For a while now the metrics most infrastructures, including Nutanix, are benchmarked against is IOps – effectively the speed the storage layer can take a write or read request from an application or VM and reply back. Dating back to the (re)birth of SANs when they began running virtual machines and T1 applications this has been the standard for filling out the shit vs excellent spreadsheet that dictates where to spend all your money.
Recently thanks to some education and a bit of online pressure from peers in the industry, synthetic testing with tools like IOmeter have generally been displaced in favour of real-world testing platforms and methodology. Even smarter tools such as Jetstress doesn’t give real world results because it focuses on storage and not the entire solution. Recording and replaying operations to generate genuine load and behaviour is far better. Seeing the impact from the application and platform mean our plucky hero admin can produce a recommendation based on fact rather than fantasy.
Synthetic testing is basically like stuffing a pair of socks down your pants; it gets a lot of attention from superficial types but its only a precursor to disappointment later down the line when things get serious.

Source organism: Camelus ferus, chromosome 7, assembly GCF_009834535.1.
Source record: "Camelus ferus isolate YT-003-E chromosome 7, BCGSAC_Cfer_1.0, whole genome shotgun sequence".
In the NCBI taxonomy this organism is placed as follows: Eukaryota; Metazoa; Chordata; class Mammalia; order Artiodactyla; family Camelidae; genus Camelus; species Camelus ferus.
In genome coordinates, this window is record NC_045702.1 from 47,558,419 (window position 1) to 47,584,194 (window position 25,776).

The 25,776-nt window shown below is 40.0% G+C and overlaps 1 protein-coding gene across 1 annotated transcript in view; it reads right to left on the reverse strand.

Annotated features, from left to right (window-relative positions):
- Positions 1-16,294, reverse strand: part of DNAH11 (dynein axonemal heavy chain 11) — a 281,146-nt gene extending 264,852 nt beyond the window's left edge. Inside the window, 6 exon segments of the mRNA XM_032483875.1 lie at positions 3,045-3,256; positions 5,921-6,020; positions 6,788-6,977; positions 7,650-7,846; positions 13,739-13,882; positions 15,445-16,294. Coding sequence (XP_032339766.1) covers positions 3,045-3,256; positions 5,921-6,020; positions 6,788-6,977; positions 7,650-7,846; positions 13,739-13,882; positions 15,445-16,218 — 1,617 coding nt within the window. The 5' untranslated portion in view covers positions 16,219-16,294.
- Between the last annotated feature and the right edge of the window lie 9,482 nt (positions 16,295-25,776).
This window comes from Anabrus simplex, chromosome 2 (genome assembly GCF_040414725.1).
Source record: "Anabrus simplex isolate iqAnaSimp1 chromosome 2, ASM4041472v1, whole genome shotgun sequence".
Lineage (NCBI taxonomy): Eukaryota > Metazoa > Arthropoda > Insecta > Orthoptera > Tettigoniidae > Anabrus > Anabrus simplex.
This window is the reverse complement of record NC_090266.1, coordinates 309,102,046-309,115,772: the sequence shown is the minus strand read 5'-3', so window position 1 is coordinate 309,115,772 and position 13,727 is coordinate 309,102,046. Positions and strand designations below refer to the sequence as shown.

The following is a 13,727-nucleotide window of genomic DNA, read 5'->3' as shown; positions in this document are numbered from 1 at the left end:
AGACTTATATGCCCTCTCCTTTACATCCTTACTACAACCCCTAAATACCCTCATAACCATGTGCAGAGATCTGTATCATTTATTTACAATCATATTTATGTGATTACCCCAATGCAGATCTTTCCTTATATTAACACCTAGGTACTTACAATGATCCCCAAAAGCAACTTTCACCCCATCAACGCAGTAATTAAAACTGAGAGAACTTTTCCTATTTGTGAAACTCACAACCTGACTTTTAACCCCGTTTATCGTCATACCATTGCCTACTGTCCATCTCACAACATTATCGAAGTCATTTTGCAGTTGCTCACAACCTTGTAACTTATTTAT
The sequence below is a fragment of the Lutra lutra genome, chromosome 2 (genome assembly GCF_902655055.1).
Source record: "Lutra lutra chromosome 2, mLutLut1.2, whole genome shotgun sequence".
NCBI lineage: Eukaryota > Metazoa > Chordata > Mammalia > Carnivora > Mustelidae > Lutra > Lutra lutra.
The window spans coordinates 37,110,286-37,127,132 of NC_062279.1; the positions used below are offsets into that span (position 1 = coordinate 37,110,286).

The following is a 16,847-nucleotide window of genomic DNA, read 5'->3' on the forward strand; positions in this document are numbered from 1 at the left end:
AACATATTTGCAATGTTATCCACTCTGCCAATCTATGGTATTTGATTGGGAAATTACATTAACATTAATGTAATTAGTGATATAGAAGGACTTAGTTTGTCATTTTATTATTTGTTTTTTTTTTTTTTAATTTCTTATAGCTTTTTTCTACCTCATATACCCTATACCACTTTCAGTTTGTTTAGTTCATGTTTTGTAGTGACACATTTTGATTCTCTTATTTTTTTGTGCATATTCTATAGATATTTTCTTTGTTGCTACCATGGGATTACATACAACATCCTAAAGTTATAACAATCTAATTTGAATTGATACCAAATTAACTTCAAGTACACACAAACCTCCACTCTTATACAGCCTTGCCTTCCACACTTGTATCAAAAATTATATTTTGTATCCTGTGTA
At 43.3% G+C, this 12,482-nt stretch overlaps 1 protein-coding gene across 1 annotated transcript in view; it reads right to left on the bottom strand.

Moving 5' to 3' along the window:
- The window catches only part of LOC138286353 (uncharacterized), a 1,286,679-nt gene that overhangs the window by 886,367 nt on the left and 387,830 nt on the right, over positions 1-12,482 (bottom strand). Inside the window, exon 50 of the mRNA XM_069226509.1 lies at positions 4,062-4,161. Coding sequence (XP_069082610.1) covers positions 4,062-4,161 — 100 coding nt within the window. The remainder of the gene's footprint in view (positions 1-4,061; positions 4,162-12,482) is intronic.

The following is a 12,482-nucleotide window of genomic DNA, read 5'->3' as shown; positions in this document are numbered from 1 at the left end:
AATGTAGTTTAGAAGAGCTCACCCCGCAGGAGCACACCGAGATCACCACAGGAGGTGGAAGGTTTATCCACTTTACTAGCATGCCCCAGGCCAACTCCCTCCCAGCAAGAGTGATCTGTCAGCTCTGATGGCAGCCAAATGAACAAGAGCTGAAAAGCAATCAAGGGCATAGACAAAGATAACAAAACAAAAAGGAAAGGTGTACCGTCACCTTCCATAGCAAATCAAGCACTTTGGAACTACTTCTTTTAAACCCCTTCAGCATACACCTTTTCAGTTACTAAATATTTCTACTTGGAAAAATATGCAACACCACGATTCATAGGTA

In this entry I want to drop into your conscious mind the idea that very soon performance stats will be irrelevant to everyone in the infrastructure business. Everyone. You, me, them, him, her, all of us will look like foolish dinosaurs if we sell our solutions based on thousands of IOps, bandwidth capacity or low latency figures.
“My God tell me more,” I hear (one of) you (mumble with a shrug). Well consider what’s happened in hardware in the last 5ish years just in storage. We’ve gone from caring about how fast disks spin, to what the caching tier runs on, to tiering hot data in SSD and now the wonders of all-flash. All in 5 or so years. Spot a trend? Bit of Moore’s Law happening? You bet, and it’s only going to get quicker, bigger and cheaper. Up next new storage mediums like NVMe and Intel’s 3D XPoint will move the raw performance game on even further, well beyond what 99% of VMs will need. Nutanix’s resident performance secret agent Michael Webster (NPX007) wrote a wonderful blog about the upcoming performance impacts this new hardware will have on networking so I’d encourage you to read it. The grammar is infinitely better for starters.
So when we get to a point, sooner than you think, when a single node could rip through >100,000 IOps with existing generations of Intel CPUs and RAM where does that leave us when evaluating platforms? Not synthetic statistics that’s for sure.
By taking away the uncertainty of application performance almost overnight we can start reframe the entire conversation to a handful of areas:
Over the next few weeks (maybe longer as I’m on annual leave soon) I’m going to try to tackle each one of these in turn because for me the way systems are evaluated is changing and it will only benefit the consumer and the end customer when the industry players take note.
Without outlandish numbers those vendors who prefer their Speedos with extra padding will quickly be exposed.
See you for part 1 in a while.